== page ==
Objective: The objective of this study was to determine the effectiveness of controlling maternal gestational weight gain (GWG) in the second and third trimesters on neonate body composition.
Methods: Two hundred ten healthy women with overweight (25 > BMI < 30) or obesity (BMI ≥ 30) were randomly assigned to a lifestyle intervention (LI) program focused on controlling GWG through nutrition and activity behaviors or to usual obstetrical care (UC). Infant fat and fat-free mass (FFM) at birth were measured by using air displacement plethysmography (PEA POD) and by using quantitative magnetic resonance (QMR).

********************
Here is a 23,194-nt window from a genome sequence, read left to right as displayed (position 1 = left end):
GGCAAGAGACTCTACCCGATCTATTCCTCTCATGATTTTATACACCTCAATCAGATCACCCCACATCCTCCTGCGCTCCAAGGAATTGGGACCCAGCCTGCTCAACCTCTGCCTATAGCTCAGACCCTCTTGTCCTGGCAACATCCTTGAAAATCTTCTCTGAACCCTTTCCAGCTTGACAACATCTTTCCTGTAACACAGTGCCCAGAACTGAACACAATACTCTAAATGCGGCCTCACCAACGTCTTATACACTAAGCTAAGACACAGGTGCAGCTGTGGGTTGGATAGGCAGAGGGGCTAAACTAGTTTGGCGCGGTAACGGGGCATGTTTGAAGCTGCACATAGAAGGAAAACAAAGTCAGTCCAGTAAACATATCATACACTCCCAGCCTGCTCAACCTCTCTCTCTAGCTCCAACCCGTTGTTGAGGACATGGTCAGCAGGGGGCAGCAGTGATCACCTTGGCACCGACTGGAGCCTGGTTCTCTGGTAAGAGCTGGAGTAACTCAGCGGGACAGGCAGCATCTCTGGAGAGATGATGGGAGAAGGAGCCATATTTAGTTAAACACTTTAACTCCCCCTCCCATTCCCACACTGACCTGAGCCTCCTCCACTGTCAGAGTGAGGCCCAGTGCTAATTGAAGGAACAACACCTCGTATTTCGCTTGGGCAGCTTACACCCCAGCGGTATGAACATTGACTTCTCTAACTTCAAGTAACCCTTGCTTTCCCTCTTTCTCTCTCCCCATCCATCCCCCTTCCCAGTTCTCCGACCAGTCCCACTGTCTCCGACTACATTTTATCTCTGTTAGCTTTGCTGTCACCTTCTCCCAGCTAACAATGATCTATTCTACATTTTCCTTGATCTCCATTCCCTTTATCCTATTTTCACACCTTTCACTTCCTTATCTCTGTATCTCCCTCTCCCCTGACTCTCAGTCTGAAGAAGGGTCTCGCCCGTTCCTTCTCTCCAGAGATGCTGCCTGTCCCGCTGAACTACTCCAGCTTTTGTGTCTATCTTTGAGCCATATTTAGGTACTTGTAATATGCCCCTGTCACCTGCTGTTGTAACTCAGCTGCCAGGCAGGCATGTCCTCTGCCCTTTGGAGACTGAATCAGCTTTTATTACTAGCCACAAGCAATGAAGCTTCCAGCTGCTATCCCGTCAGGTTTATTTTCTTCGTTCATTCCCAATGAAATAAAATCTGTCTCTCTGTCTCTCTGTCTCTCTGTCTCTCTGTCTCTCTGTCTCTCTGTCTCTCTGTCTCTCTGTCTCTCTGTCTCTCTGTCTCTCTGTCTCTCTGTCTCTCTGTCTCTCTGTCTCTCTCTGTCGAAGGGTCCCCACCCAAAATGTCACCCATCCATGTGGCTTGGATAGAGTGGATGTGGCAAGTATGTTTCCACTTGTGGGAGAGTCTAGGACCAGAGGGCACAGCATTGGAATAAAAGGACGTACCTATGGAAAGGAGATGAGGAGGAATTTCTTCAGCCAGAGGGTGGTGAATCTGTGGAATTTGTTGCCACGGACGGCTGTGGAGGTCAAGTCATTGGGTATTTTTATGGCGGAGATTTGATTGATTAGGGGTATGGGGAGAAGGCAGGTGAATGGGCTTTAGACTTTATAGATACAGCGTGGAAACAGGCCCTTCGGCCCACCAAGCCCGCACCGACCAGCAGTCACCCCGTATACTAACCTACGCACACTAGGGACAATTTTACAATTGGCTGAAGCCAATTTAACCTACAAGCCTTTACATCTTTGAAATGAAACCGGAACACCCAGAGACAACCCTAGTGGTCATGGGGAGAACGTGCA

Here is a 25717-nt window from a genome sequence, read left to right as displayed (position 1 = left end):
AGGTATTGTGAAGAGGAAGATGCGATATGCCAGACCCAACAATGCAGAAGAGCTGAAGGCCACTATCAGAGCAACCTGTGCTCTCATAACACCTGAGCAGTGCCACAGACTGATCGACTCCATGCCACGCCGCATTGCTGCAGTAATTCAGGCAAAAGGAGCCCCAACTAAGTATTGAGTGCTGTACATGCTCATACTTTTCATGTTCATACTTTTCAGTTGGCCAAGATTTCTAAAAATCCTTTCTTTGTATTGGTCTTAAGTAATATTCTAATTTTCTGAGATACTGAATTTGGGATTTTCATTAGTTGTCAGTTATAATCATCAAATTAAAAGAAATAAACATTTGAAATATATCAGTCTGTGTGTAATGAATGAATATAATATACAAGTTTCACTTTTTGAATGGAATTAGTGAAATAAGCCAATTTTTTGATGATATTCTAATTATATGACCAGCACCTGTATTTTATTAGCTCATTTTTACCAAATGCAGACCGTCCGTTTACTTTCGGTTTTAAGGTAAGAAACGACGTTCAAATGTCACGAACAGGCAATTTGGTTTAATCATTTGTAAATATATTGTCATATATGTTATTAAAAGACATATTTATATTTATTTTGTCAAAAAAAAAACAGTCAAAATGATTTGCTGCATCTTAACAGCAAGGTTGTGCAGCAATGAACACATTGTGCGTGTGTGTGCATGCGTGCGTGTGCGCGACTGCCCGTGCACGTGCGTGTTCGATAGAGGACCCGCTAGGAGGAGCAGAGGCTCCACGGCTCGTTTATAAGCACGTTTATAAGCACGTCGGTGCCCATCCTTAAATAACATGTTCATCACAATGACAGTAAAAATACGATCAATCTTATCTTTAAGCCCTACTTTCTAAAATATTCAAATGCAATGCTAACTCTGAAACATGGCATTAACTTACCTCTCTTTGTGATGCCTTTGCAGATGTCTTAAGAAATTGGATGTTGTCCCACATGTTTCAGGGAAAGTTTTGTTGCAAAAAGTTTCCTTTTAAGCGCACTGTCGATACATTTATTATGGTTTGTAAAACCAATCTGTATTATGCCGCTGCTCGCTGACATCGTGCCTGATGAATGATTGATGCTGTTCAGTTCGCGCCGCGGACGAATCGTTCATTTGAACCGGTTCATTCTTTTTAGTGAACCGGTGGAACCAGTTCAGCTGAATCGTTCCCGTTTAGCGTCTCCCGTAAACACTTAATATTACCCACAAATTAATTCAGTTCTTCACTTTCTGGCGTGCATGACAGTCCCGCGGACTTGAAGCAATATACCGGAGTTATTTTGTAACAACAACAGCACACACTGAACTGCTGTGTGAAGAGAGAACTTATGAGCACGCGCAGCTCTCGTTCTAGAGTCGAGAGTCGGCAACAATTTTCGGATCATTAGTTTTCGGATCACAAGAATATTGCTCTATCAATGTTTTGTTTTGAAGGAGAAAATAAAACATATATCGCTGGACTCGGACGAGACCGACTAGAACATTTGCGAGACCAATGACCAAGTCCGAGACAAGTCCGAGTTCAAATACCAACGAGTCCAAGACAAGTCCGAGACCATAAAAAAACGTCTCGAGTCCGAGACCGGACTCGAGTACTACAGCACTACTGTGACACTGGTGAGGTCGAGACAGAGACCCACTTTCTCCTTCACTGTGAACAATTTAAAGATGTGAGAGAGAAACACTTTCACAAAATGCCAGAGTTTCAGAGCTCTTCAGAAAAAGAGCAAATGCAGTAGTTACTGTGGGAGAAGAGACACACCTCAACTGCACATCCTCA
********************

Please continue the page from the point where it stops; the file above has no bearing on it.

Results: At baseline, there were no between-group differences in maternal characteristics (mean [SD]): age: 33.8 (4.3) years, weight: 81.9 (13.7) kg, BMI: 30.4 (4.5), and gestational age at randomization: 14.9 (0.8) weeks. GWG was less in the LI group by 1.79 kg (P = 0.003) or 0.0501 kg/wk (P = 0.002). Compared with UC infants, LI infants had greater weight (131 ± 59 g P = 0.03), FFM (98 ± 45 g; P = 0.03) measured by PEA POD, and lean mass (105 ± 38 g; P = 0.006) measured by QMR. Fat mass and percent fat were not significantly different.
Conclusions: Intervening in women with overweight and obesity through behaviors promoting healthy diet and physical activity to control GWG resulted in neonates with similar fat and greater FFM.
© 2018 The Obesity Society.